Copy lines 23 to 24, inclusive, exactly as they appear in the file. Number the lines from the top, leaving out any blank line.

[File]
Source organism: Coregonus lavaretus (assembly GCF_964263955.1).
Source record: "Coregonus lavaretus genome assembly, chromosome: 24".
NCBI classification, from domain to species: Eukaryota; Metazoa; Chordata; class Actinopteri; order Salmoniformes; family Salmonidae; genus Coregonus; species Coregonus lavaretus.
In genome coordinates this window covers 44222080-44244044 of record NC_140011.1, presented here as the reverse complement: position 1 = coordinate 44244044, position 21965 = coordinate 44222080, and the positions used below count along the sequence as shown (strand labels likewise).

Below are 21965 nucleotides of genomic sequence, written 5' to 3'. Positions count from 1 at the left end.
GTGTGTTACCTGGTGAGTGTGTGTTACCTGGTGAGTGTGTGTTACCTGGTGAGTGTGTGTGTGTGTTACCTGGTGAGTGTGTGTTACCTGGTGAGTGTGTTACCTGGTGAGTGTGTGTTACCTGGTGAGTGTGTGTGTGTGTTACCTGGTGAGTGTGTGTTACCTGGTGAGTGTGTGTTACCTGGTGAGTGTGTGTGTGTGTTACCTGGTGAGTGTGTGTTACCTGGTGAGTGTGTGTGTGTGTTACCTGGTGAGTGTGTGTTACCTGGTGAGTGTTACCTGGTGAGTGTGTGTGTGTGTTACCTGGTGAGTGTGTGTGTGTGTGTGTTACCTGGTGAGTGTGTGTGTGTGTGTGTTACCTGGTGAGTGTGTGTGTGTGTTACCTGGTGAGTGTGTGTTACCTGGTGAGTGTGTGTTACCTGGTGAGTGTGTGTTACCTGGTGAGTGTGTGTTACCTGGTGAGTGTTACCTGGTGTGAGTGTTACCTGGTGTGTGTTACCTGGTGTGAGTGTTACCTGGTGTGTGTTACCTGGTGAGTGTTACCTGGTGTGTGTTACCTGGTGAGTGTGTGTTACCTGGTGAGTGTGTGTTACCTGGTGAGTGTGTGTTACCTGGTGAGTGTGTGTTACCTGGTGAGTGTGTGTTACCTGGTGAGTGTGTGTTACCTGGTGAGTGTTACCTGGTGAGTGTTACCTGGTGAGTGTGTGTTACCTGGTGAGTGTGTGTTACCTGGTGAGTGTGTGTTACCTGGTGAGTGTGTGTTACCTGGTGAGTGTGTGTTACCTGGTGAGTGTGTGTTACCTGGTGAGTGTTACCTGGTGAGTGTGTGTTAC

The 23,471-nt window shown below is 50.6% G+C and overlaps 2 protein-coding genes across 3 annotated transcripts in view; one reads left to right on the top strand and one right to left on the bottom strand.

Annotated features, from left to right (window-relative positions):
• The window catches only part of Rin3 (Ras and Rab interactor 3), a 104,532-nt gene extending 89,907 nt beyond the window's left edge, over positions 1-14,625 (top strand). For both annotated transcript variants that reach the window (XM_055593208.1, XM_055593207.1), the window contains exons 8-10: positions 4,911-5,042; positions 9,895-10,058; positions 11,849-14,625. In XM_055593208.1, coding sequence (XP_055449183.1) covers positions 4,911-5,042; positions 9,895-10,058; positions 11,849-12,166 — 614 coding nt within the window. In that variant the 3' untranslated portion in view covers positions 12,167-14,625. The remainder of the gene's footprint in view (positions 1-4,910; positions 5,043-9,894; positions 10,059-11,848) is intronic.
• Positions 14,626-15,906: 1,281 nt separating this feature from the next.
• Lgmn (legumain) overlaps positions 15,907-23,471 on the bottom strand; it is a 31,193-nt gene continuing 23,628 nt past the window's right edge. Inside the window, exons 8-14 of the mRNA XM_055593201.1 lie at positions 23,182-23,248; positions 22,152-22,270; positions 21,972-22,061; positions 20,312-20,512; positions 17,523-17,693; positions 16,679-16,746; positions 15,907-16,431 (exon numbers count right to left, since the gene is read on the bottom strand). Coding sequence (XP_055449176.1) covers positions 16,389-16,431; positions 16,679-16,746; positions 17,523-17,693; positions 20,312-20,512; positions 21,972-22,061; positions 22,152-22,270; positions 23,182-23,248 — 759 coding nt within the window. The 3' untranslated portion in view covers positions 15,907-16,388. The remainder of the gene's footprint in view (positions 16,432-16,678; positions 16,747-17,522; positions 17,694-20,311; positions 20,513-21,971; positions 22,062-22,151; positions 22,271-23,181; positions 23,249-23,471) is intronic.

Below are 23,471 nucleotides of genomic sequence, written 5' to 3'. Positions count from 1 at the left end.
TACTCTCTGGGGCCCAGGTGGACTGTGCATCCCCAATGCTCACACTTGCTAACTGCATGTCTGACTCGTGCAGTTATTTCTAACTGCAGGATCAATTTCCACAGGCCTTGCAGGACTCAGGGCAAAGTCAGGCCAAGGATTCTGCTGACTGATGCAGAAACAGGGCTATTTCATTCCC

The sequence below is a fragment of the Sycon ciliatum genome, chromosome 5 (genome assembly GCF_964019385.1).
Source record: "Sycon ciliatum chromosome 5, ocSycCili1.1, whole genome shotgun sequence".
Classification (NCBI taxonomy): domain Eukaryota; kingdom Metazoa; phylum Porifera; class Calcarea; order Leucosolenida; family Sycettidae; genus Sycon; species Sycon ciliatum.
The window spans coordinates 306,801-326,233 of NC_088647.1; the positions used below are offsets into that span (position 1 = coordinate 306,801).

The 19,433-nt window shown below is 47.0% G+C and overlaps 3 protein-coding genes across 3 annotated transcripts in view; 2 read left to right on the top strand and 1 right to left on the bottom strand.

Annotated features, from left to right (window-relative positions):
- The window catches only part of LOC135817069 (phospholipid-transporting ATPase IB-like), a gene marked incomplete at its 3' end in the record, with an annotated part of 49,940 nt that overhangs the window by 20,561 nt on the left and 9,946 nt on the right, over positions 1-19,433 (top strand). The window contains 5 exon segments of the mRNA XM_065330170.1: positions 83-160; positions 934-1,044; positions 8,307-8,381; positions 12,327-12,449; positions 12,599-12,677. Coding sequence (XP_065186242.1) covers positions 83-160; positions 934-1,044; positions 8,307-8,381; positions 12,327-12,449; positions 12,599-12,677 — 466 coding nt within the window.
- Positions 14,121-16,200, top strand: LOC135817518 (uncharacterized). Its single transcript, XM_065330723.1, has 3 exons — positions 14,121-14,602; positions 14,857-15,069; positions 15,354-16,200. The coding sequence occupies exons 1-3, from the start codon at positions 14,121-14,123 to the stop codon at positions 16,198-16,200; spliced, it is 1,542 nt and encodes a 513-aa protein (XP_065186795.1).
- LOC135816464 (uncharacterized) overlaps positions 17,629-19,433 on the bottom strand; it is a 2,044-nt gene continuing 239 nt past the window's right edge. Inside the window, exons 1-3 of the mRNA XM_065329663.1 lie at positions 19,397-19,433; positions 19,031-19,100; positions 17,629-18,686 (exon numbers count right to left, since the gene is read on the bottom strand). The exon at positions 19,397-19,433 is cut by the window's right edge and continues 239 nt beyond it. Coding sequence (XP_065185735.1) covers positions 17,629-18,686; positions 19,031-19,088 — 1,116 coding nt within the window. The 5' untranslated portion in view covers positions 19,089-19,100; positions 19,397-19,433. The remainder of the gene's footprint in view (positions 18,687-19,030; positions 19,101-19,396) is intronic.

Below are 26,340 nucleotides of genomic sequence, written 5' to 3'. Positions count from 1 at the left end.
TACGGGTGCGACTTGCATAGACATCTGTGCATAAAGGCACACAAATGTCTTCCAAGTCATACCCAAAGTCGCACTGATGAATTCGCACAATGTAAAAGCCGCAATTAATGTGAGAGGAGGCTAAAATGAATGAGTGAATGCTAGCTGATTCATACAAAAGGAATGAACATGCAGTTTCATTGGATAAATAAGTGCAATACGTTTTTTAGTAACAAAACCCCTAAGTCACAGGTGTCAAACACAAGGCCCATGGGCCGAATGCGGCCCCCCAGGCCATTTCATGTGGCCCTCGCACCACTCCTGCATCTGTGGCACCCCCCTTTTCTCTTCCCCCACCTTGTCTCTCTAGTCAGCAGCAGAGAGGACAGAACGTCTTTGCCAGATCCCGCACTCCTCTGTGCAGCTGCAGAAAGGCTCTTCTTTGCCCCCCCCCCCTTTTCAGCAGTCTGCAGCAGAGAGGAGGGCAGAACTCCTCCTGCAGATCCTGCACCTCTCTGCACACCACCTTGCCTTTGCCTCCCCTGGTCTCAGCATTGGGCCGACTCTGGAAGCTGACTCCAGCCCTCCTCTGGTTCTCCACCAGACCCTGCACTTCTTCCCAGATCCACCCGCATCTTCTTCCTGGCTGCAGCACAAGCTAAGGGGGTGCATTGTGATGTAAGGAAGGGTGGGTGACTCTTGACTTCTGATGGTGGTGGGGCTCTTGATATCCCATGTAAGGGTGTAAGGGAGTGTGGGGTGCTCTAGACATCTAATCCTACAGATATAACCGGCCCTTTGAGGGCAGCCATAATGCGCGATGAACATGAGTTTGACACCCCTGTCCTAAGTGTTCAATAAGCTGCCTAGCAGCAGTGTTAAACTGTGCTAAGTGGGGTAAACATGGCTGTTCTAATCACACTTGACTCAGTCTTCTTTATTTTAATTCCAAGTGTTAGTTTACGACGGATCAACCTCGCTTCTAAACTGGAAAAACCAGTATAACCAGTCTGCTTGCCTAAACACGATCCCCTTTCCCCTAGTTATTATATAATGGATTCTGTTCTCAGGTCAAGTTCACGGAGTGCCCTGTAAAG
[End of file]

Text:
Below are 26,340 nucleotides of genomic sequence, written 5' to 3'. Positions count from 1 at the left end.
TACGGGTGCGACTTGCATAGACATCTGTGCATAAAGGCACACAAATGTCTTCCAAGTCATACCCAAAGTCGCACTGATGAATTCGCACAATGTAAAAGCCGCAATTAATGTGAGAGGAGGCTAAAATGAATGAGTGAATGCTAGCTGATTCATACAAAAGGAATGAACATGCAGTTTCATTGGATAAATAAGTGCAATACGTTTTTTAGTAACAAAACCCCTAAGTCACAGGTGTCAAACACAAGGCCCATGGGCCGAATGCGGCCCCCCAGGCCATTTCATGTGGCCCTCGCACCACTCCTGCATCTGTGGCACCCCCCTTTTCTCTTCCCCCACCTTGTCTCTCTAGTCAGCAGCAGAGAGGACAGAACGTCTTTGCCAGATCCCGCACTCCTCTGTGCAGCTGCAGAAAGGCTCTTCTTTGCCCCCCCCCCCTTTTCAGCAGTCTGCAGCAGAGAGGAGGGCAGAACTCCTCCTGCAGATCCTGCACCTCTCTGCACACCACCTTGCCTTTGCCTCCCCTGGTCTCAGCATTGGGCCGACTCTGGAAGCTGACTCCAGCCCTCCTCTGGTTCTCCACCAGACCCTGCACTTCTTCCCAGATCCACCCGCATCTTCTTCCTGGCTGCAGCACAAGCTAAGGGGGTGCATTGTGATGTAAGGAAGGGTGGGTGACTCTTGACTTCTGATGGTGGTGGGGCTCTTGATATCCCATGTAAGGGTGTAAGGGAGTGTGGGGTGCTCTAGACATCTAATCCTACAGATATAACCGGCCCTTTGAGGGCAGCCATAATGCGCGATGAACATGAGTTTGACACCCCTGTCCTAAGTGTTCAATAAGCTGCCTAGCAGCAGTGTTAAACTGTGCTAAGTGGGGTAAACATGGCTGTTCTAATCACACTTGACTCAGTCTTCTTTATTTTAATTCCAAGTGTTAGTTTACGACGGATCAACCTCGCTTCTAAACTGGAAAAACCAGTATAACCAGTCTGCTTGCCTAAACACGATCCCCTTTCCCCTAGTTATTATATAATGGATTCTGTTCTCAGGTCAAGTTCACGGAGTGCCCTGTAAAG